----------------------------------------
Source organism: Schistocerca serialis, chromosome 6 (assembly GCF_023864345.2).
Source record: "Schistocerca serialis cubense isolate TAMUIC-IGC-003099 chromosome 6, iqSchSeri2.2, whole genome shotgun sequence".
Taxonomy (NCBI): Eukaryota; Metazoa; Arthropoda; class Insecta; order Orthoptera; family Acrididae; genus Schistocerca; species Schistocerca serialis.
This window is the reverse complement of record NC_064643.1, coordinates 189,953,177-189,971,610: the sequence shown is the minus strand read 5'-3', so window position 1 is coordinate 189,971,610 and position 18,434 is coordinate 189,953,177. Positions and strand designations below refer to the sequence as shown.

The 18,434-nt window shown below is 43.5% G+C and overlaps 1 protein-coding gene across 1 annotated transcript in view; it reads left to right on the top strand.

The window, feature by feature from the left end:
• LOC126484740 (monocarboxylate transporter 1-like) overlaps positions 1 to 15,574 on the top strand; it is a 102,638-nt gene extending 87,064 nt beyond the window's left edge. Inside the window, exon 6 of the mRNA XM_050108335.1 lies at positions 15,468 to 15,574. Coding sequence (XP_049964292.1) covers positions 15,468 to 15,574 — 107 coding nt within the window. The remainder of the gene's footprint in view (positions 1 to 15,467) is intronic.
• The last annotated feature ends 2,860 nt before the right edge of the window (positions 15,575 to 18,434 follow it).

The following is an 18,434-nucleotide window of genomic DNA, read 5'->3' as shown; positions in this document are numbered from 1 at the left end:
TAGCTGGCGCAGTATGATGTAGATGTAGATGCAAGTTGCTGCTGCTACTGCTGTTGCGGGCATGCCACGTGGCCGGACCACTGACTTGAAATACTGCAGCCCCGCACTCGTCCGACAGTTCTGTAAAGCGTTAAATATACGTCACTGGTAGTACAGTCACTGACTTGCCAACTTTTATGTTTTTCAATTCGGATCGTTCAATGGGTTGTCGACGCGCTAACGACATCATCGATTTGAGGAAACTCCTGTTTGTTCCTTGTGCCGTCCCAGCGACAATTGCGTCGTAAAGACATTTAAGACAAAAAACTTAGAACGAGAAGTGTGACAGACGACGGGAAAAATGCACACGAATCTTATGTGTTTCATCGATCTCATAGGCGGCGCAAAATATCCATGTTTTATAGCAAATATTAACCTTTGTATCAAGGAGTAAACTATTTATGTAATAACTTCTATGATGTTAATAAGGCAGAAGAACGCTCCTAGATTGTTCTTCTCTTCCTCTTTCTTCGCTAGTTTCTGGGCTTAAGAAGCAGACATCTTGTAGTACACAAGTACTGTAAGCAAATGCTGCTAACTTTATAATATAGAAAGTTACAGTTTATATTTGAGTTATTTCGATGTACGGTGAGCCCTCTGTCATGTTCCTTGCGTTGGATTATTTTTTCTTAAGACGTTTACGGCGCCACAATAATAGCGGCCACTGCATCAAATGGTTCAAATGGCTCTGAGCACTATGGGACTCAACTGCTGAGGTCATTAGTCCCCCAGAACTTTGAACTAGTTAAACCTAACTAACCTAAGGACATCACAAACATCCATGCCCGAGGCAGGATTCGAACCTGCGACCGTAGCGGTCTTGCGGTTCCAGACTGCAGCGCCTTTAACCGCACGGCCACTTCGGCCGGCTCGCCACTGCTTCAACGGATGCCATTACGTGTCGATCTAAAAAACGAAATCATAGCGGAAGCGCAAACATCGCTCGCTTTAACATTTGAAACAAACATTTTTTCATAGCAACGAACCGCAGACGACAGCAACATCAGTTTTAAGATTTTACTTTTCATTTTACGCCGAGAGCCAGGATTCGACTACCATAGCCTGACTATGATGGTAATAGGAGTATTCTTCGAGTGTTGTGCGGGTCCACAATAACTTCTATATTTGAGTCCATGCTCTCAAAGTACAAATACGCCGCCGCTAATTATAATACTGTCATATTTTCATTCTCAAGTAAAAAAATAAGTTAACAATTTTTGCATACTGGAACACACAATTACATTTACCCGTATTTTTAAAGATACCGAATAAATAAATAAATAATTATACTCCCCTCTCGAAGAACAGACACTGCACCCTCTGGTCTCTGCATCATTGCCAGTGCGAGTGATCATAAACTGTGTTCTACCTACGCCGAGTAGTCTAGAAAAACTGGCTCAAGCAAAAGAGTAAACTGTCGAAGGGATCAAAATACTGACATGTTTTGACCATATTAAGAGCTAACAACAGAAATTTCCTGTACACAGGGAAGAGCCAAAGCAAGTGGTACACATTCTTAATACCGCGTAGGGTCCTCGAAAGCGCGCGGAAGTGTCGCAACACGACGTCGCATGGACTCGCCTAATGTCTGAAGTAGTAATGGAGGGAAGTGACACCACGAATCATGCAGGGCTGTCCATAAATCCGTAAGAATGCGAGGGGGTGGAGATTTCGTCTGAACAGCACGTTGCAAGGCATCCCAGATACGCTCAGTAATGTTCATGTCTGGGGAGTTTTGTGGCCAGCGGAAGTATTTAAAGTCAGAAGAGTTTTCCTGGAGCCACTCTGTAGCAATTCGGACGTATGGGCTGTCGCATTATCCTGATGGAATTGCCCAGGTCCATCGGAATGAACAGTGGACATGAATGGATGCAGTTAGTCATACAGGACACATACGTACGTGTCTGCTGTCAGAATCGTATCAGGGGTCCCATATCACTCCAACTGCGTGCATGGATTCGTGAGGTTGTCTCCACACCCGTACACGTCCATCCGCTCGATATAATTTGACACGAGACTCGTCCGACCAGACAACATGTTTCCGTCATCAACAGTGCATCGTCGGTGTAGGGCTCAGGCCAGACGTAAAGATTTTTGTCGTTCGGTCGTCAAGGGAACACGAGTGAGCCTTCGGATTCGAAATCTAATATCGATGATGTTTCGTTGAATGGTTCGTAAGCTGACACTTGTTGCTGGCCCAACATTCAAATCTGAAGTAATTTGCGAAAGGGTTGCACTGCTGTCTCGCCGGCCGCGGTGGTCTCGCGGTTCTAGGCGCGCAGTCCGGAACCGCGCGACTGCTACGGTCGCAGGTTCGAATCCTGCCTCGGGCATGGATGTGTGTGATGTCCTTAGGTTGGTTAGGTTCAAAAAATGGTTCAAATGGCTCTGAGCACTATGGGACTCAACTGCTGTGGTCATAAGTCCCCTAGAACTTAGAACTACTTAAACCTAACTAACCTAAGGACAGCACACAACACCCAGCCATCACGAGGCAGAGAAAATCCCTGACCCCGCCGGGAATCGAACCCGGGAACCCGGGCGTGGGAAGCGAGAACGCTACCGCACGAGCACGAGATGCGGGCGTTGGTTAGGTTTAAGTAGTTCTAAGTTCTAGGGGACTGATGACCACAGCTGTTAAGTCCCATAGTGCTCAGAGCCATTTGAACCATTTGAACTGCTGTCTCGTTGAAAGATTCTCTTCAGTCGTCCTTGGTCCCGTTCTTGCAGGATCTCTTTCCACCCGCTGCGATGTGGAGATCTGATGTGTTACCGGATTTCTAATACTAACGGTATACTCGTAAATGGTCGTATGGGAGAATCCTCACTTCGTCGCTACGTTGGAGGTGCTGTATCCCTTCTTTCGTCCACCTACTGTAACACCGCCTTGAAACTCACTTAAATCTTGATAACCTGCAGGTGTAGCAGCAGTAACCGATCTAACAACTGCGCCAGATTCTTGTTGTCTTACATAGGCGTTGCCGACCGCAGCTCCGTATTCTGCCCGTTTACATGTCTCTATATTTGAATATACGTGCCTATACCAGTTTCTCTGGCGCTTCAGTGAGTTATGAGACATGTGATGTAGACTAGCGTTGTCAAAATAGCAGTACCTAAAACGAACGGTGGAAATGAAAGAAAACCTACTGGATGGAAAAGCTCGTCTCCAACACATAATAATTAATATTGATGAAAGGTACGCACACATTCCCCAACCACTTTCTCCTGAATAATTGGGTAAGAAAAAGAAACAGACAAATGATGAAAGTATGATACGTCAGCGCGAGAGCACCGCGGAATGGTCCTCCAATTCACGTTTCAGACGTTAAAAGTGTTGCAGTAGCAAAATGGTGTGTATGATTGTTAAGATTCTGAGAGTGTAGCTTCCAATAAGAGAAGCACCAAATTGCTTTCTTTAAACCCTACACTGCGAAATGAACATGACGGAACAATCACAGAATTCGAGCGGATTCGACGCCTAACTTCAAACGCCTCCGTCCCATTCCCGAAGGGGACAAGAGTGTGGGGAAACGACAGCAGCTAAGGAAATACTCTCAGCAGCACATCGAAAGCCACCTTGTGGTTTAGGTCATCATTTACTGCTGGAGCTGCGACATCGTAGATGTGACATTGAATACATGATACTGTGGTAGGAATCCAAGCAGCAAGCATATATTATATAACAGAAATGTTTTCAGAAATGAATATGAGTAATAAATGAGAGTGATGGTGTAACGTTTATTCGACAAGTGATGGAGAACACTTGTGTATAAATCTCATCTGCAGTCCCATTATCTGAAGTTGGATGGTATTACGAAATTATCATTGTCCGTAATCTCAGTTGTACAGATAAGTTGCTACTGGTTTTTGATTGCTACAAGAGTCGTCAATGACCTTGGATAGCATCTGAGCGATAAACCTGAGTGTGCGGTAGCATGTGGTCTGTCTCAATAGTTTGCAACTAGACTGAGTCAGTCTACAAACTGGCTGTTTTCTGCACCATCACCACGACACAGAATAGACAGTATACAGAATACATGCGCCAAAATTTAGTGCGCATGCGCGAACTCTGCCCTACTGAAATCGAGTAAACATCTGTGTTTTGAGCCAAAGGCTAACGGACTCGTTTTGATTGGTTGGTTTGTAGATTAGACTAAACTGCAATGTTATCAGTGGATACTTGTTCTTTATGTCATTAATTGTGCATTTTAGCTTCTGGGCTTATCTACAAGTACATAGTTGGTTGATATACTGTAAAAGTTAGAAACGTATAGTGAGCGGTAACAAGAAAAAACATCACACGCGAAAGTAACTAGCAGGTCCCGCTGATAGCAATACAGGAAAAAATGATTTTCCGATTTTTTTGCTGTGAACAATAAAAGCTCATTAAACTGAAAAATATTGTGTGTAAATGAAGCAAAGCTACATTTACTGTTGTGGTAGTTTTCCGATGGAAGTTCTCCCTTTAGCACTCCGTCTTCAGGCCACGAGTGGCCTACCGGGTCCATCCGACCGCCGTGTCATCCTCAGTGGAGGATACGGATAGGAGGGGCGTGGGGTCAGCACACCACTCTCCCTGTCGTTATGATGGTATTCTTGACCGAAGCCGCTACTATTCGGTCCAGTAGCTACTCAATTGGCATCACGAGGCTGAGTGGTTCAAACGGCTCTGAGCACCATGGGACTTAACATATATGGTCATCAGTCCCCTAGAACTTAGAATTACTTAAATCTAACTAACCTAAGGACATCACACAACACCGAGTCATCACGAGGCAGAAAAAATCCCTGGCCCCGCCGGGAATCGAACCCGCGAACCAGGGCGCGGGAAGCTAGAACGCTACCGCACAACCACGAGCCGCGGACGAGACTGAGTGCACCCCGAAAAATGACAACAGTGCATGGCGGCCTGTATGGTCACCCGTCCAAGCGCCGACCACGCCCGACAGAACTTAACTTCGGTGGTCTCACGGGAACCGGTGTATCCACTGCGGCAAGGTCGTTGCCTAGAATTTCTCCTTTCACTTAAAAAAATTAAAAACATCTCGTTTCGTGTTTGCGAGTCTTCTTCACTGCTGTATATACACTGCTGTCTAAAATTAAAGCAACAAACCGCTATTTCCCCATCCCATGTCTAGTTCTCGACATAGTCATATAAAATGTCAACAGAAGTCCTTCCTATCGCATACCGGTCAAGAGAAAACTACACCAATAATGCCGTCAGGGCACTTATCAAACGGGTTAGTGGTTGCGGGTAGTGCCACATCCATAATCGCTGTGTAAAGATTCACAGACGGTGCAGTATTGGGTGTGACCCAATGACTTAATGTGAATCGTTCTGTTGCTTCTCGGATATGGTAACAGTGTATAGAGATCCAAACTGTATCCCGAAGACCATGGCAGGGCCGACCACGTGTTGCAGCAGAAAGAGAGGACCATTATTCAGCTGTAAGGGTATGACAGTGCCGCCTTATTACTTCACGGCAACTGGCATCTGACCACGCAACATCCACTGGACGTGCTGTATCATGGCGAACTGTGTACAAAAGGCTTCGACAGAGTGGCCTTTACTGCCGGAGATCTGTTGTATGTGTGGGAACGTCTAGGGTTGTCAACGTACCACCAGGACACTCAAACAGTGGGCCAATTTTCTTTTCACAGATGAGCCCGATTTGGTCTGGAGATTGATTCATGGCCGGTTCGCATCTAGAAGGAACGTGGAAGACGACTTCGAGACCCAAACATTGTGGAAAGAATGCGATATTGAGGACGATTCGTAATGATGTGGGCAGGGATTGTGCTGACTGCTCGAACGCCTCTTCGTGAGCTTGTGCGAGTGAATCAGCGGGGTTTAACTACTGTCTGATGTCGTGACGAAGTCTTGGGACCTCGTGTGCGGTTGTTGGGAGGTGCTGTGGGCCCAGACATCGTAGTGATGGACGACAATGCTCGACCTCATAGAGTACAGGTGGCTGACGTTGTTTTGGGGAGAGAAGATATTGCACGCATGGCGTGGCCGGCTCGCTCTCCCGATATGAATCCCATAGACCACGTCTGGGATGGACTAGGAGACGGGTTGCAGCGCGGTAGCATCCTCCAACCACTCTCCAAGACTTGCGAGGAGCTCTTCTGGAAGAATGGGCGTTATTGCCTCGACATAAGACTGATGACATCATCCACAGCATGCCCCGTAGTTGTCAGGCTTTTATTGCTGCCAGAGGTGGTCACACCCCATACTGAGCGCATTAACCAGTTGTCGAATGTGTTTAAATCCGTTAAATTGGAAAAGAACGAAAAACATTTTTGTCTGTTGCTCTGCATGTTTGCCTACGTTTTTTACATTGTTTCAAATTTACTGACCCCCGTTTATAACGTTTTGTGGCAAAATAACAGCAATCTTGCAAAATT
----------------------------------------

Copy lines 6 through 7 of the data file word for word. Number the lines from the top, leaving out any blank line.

The window, feature by feature from the left end:
• LOC126484740 (monocarboxylate transporter 1-like) overlaps positions 1 to 15,574 on the top strand; it is a 102,638-nt gene extending 87,064 nt beyond the window's left edge. Inside the window, exon 6 of the mRNA XM_050108335.1 lies at positions 15,468 to 15,574. Coding sequence (XP_049964292.1) covers positions 15,468 to 15,574 — 107 coding nt within the window. The remainder of the gene's footprint in view (positions 1 to 15,467) is intronic.